James Owen of Penrhos

and his descendants

Convalescence & Venice

Eric had previously stayed in Liverpool with Reginald’s great friend, Dr. John Owen (no relation), who was Godfather to Eric’s sister, Elaine. Both Eric and Elaine remembered John very fondly. He always dined in a dj and often took Eric to the theatre but would generally leave for a while to attend one of his clinics, collecting Eric at the end. Sadly, venturing out on a cold, damp evening on a visit to a patient he caught a fatal chill. He had worked at the Royal Infirmary and Eric discovered that staff there regarded him as something of a saint. He also ran two clinics either side of the river, the one for the wealthy subsidising the one for the poor. Eric spent several weeks at the Royal Infirmary - Winifred and Reginald visited him there - and then convalescing. Whilst still on sick leave he and Winifred went down to Cornwall, at Reginald’s request, to look at an interesting castle that was for sale. The train was crowded and, despite his walking stick, he had to stand throughout the journey, only to find when they got there that Lawrence Olivier had just bought the place.

Eric then went to a depot for recently wounded officers until he was fit for service, before joining an infantry division training for the final push on the Japanese. This involved much of the south coast of England with the whole division staying in seaside towns; Eric stayed at St. Leonards on Sea. They were still training when it was announced that the war was over and they were eventually dispersed to different units; Eric was sent to Venice with others to relieve soldiers returning for demobilisation.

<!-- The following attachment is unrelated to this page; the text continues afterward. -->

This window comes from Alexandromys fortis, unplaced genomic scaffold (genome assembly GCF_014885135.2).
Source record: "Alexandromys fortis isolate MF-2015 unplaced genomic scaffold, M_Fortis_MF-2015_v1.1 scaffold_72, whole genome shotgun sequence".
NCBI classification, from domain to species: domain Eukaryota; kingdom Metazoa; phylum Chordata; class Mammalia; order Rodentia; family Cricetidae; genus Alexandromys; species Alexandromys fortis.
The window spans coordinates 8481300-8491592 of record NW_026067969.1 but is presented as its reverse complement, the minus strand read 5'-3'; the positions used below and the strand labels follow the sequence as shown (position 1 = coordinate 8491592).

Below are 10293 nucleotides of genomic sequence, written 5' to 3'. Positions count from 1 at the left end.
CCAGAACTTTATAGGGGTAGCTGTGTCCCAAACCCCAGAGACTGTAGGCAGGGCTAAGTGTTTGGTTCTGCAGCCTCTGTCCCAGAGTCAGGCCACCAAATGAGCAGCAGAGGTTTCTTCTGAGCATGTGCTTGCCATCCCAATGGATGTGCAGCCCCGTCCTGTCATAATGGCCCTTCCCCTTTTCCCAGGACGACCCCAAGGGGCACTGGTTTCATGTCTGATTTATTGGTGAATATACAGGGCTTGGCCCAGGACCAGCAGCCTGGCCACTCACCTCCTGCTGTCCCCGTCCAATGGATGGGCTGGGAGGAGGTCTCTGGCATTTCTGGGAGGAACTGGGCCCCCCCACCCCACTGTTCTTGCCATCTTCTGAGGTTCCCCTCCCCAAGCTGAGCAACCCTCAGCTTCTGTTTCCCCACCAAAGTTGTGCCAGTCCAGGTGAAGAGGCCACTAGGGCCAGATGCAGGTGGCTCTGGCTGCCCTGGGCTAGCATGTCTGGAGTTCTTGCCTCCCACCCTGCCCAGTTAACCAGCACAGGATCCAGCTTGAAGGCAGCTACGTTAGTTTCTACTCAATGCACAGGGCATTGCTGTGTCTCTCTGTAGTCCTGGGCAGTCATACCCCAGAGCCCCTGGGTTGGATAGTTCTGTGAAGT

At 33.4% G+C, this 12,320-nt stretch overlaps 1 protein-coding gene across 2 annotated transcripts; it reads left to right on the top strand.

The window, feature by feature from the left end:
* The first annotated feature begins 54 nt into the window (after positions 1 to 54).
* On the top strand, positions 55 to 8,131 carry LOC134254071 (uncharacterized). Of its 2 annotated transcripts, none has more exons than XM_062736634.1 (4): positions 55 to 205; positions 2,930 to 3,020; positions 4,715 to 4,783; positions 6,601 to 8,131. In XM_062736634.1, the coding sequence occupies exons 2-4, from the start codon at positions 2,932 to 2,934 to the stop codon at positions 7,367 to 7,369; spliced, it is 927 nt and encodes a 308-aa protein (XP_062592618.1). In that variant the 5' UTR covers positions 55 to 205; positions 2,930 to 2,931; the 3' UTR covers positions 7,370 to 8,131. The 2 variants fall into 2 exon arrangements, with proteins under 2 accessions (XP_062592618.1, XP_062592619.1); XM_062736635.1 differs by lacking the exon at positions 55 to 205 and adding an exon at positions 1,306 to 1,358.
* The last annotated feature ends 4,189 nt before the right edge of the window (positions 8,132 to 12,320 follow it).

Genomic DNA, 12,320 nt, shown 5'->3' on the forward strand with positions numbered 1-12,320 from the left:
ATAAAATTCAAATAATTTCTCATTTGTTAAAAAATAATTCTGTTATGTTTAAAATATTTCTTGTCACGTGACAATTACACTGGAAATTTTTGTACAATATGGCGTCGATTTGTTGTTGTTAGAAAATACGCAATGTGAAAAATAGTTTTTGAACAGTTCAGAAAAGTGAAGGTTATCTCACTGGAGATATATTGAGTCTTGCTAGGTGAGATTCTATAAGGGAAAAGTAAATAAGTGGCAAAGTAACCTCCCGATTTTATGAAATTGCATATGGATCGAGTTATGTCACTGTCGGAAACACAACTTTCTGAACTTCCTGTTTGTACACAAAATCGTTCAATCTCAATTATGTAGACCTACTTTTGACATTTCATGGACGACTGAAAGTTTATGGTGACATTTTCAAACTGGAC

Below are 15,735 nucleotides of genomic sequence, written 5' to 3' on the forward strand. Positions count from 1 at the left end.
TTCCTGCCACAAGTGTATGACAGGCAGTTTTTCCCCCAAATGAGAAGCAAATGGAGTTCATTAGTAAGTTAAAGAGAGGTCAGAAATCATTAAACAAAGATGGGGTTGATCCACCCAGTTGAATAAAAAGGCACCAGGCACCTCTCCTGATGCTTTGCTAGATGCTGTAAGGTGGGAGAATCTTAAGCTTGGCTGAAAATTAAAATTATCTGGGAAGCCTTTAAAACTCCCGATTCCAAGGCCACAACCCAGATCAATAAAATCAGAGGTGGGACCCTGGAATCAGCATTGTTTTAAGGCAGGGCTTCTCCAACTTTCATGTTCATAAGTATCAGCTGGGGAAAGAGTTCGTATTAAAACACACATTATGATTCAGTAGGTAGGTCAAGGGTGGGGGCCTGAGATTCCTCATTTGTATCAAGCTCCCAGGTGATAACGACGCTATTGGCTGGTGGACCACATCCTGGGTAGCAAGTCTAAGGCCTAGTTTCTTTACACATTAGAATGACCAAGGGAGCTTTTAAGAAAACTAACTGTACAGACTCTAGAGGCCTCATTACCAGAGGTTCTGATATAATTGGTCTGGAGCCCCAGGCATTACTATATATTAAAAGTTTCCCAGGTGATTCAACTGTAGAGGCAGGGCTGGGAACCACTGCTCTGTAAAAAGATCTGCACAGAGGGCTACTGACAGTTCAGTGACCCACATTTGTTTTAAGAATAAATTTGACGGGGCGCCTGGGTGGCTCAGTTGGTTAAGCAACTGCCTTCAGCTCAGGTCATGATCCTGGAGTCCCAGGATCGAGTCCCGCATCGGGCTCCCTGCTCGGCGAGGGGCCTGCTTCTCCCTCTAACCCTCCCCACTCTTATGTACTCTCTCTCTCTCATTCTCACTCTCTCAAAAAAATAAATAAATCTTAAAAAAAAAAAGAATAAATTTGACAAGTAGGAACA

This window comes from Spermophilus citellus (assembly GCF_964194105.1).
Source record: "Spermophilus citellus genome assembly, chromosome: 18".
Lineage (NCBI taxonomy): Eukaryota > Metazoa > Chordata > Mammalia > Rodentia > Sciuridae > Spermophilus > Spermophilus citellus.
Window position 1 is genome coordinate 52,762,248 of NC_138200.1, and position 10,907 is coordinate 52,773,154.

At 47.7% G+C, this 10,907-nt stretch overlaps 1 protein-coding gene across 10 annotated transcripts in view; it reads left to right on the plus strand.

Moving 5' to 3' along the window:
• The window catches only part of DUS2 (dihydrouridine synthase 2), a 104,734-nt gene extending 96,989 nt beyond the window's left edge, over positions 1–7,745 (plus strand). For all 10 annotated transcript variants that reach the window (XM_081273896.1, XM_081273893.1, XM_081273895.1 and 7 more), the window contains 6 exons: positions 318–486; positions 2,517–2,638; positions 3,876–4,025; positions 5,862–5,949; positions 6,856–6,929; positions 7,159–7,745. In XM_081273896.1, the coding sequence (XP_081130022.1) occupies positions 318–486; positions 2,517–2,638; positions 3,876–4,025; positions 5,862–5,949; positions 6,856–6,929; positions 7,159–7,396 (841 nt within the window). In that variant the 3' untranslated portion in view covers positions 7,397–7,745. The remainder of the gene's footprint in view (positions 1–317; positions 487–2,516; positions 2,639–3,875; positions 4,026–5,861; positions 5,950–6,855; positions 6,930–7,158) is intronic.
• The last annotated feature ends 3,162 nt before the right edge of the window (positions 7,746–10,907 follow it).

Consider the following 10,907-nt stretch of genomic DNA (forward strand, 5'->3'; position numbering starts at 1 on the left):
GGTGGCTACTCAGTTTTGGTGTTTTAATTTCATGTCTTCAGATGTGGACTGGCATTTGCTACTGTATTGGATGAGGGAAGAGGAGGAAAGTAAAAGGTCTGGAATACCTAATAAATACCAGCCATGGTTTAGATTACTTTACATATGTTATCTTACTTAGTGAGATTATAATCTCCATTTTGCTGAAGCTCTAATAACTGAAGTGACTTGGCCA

The civil administration there had broken down so the army had taken over and Eric was in charge of payment and supplies for over one hundred men - not his cup of tea! He reported to HQ in a palace on the Grand Canal then to an office where all but one man had gone out for the evening! They discovered that all the meat, sugar and other provisions had gone and HQ advised him to notify the civil police. They brought in a bruised and battered elderly couple who had been caught cutting up the meat. They got most of provisions back. After a while he got used to the responsibility and was able to enjoy the beautiful sights and go to the theatre. He also learned to ski; he already played rugby in the army (see pictures). One of his companions there, Bert Whitham, became the Godfather of Eric’s son Peter. After about six months he returned via Vialach in Austria to England and demobilisation.